|Project by AnthonyRH||posted 11-20-2016 06:50 AM||583 views||0 times favorited||8 comments|
My in-laws approached me about converting my wife’s childhood bedroom into a peaceful sanctuary space for them to relax in. They travel to Colorado every year, and requested a somewhat rustic look, with wood paneling the walls and ceilings.
I started this project while in pilot training for the Air Force, and as such it took quite a while to finish (a little over a year, I believe). In order to save some time, I recruited the father-in-law to do the demolition for me, and as such I do not have any legitimate “before” pictures, but I can tell you that the room was teal, pink, and yellow, with a unicorn wallpaper border around the top of the wall, and ceiling tiles that were in various stages of abandoning their posts.
The original request was for knotty pine, with a yellow stain on it to make it look like an aged bookshelf that my wife’s grandfather had built many decades ago and not deemed worthy of any sort of stain or protective coating. Personally, I’m not a huge fan of knotty yellow pine, and was able to talk them into using cedar instead. By shopping around and bargaining I was able to get the cedar for cheaper than pine would have cost.
The walls and ceiling are Western Red Cedar, with the rough sides facing out. The ceiling wood actually came from a different mill than the wood for the walls, because when you go into a box store in western Oklahoma and request forty-eight twelve foot long cedar boards, you very quickly exhaust their supply.
I cut tongue and groove on the cedar with a dado stack, and used a chamfer bit to cut the shallow v-shaped groove to add some visual interest. All told, I calculated that I did 4,800 linear feet of cuts for the walls and ceilings of a room that is less than 150 square feet.
If you look at the studs over in the corner, you’ll notice that some of them are newer. These were installed by the guy they hired to redo their bathroom on the other side of the wall. None of the new studs were attached at top or bottom, and you can tell one of them doesn’t even go all of the way to the floor! Needless to say, that all had to be fixed.
As you can see, the room was a total gut job. I decided to re-insulate the exterior walls, repair some poor structure in the wall between the bedroom and bathroom, and update and add more electrical.
The doorway is at an angle to the rest of the room, so I decided to get fancy and parallel the shortest wall in the room with the ceiling. Nothing was square, so I ended up cutting every single board with slightly different miters in order to get the whole thing to work.
The ceiling took me about a day and a half to install, due to the tedious nature of measuring all of those angles. It’s a lot slower to put up walls and ceilings whenever you know that taping, mudding, and caulk are not going to be options!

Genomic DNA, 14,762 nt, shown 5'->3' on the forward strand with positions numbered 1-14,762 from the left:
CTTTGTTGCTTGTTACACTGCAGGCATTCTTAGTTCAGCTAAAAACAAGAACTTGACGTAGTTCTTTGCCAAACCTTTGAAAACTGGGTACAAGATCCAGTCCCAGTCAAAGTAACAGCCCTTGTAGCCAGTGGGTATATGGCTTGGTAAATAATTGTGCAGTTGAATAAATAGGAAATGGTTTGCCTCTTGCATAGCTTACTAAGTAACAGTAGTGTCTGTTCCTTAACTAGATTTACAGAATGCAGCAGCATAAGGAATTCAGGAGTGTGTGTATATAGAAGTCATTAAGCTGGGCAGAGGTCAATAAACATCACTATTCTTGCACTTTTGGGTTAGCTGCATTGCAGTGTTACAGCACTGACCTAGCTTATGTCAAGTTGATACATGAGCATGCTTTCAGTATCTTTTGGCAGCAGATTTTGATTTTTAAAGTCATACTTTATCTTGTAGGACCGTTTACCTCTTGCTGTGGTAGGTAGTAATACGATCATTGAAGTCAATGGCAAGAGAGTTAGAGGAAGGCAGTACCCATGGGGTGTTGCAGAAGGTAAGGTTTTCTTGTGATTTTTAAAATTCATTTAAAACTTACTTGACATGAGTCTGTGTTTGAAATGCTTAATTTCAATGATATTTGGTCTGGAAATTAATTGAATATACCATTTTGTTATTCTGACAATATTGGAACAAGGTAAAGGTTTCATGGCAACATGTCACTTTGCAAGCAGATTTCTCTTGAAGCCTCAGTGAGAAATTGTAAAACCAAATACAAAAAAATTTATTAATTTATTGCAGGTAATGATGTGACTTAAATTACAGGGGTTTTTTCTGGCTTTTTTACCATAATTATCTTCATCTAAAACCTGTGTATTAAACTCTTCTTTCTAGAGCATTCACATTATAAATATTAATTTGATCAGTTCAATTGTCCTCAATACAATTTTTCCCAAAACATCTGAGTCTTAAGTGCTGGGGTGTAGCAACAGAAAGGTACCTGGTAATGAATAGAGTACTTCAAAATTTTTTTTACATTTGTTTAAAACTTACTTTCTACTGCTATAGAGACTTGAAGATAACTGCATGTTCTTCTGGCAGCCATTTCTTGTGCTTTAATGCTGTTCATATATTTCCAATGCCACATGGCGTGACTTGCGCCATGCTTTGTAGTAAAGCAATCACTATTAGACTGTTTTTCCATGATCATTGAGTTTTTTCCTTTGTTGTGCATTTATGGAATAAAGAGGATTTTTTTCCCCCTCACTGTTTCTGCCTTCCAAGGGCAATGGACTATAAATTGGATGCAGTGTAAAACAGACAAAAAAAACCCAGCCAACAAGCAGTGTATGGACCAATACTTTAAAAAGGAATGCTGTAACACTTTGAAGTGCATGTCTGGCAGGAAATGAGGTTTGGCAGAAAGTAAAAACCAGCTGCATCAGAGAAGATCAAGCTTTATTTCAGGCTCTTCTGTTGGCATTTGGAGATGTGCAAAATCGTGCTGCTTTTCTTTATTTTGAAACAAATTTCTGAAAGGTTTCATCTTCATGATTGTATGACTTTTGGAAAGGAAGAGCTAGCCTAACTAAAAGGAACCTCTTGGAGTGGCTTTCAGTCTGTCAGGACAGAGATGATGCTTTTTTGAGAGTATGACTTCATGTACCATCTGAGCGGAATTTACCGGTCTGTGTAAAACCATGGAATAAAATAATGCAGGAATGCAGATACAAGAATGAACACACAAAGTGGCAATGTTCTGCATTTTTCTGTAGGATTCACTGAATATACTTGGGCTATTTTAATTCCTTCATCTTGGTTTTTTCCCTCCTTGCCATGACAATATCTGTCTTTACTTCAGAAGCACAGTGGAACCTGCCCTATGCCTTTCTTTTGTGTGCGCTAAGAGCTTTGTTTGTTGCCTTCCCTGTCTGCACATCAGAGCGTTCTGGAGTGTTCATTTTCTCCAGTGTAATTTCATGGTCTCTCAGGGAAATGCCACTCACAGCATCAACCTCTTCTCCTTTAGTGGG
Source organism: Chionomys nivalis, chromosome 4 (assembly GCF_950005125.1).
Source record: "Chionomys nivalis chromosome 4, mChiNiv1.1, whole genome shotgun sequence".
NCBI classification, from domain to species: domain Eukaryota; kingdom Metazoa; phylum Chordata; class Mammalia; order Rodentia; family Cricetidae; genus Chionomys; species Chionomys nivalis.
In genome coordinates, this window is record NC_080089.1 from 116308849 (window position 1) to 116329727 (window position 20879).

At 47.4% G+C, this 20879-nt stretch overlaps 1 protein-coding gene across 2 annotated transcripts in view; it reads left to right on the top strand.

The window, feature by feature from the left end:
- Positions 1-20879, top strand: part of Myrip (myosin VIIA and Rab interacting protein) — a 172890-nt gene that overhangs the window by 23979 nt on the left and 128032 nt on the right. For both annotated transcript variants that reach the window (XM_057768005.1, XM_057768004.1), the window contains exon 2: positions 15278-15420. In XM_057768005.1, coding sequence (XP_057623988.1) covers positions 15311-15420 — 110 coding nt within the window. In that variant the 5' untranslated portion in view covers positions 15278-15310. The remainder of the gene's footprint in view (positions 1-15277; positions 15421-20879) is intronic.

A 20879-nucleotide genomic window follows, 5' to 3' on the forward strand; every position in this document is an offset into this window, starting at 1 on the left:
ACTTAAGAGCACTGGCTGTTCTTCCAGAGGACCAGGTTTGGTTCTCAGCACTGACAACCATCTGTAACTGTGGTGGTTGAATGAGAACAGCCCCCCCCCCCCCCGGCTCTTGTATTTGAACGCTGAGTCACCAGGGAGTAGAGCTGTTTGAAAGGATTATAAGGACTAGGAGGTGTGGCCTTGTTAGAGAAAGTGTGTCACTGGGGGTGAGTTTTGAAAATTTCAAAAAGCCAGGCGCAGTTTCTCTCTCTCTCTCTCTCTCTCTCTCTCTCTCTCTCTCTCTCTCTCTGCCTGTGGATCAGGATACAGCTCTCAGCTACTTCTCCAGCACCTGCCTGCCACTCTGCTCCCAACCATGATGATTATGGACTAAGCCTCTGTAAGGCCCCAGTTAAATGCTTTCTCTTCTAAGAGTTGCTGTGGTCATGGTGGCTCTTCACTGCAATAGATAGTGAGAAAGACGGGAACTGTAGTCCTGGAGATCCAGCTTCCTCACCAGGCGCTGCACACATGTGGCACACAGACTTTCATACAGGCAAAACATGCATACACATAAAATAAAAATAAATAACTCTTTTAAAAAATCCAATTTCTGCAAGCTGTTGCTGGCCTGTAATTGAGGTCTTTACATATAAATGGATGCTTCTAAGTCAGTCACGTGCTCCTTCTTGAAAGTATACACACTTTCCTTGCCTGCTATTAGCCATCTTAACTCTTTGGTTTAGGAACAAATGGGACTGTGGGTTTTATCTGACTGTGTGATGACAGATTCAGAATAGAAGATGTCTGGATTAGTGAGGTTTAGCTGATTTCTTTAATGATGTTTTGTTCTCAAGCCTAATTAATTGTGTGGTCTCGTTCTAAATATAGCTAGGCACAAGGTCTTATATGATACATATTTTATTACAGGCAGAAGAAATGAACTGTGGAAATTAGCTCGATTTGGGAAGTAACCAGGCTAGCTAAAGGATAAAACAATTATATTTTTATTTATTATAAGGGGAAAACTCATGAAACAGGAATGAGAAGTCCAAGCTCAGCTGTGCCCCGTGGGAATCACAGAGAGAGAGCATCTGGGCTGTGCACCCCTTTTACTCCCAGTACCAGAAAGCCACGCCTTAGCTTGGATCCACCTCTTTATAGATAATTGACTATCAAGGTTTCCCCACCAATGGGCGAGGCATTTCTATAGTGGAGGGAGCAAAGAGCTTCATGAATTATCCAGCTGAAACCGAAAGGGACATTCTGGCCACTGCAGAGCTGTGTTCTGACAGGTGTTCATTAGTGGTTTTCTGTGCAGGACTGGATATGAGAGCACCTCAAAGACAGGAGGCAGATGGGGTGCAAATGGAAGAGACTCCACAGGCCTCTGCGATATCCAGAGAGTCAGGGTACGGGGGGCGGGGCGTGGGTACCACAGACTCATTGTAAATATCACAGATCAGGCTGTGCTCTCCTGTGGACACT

Back to the garage to build the bookshelves. The bookshelves and all of the trim were made out of soft maple. Thankfully I had a helper for this stage who took care of all the hammering for me. Huge time saver!
bookshelves in place.
The spotlights in the three corners are each controlled by their own switch, with the ceiling fan on a separate switch as well. The father-in-law is a painter, and I wanted him to be able to use this space as a home-based gallery if he so chose.
I probably forgot to mention that the door was also baby blue.
Starting to trim out the windows.
Staining the bookshelves on site…not ideal, but the work site and workshop are 90 miles apart…
More trim going up around the windows…
It’s not Colgate blue, but I think that the knotty alder door goes better with the transforming space.
My workhorse miter saw in it’s temporary/long-term home.
I removed the closet door and frame from this non load-bearing wall with the idea of turning the space into a reading nook. To that end I added a light fixture, and an outlet as well.
Trim going up around the ceiling/wall joint. Wanted to keep it simple to not distract from the red cedar.
Finally starting to apply the Danish oil finish on the walls/ceiling!
Miter saw stand doing double duty as a clutter storage area.
Working with the windows open and a respirator on to avoid succumbing to the fumes from coating every surface in the room with Danish oil.
starting to lay down the bamboo strand flooring over the ruined oak.
The final piece.
If you look closely you can see the tongue and groove on the stub wall. I left that section of wall to house the light switches for the main area and the closet reading nook.
I figure this project, including design time, took me about 200 hours of labor to complete. Most of it was done over long weekend days and nights working until about 3 AM to try to accomplish as much as possible. The in-laws are happy with the room, and are currently saving up so they can have me redo their kitchen!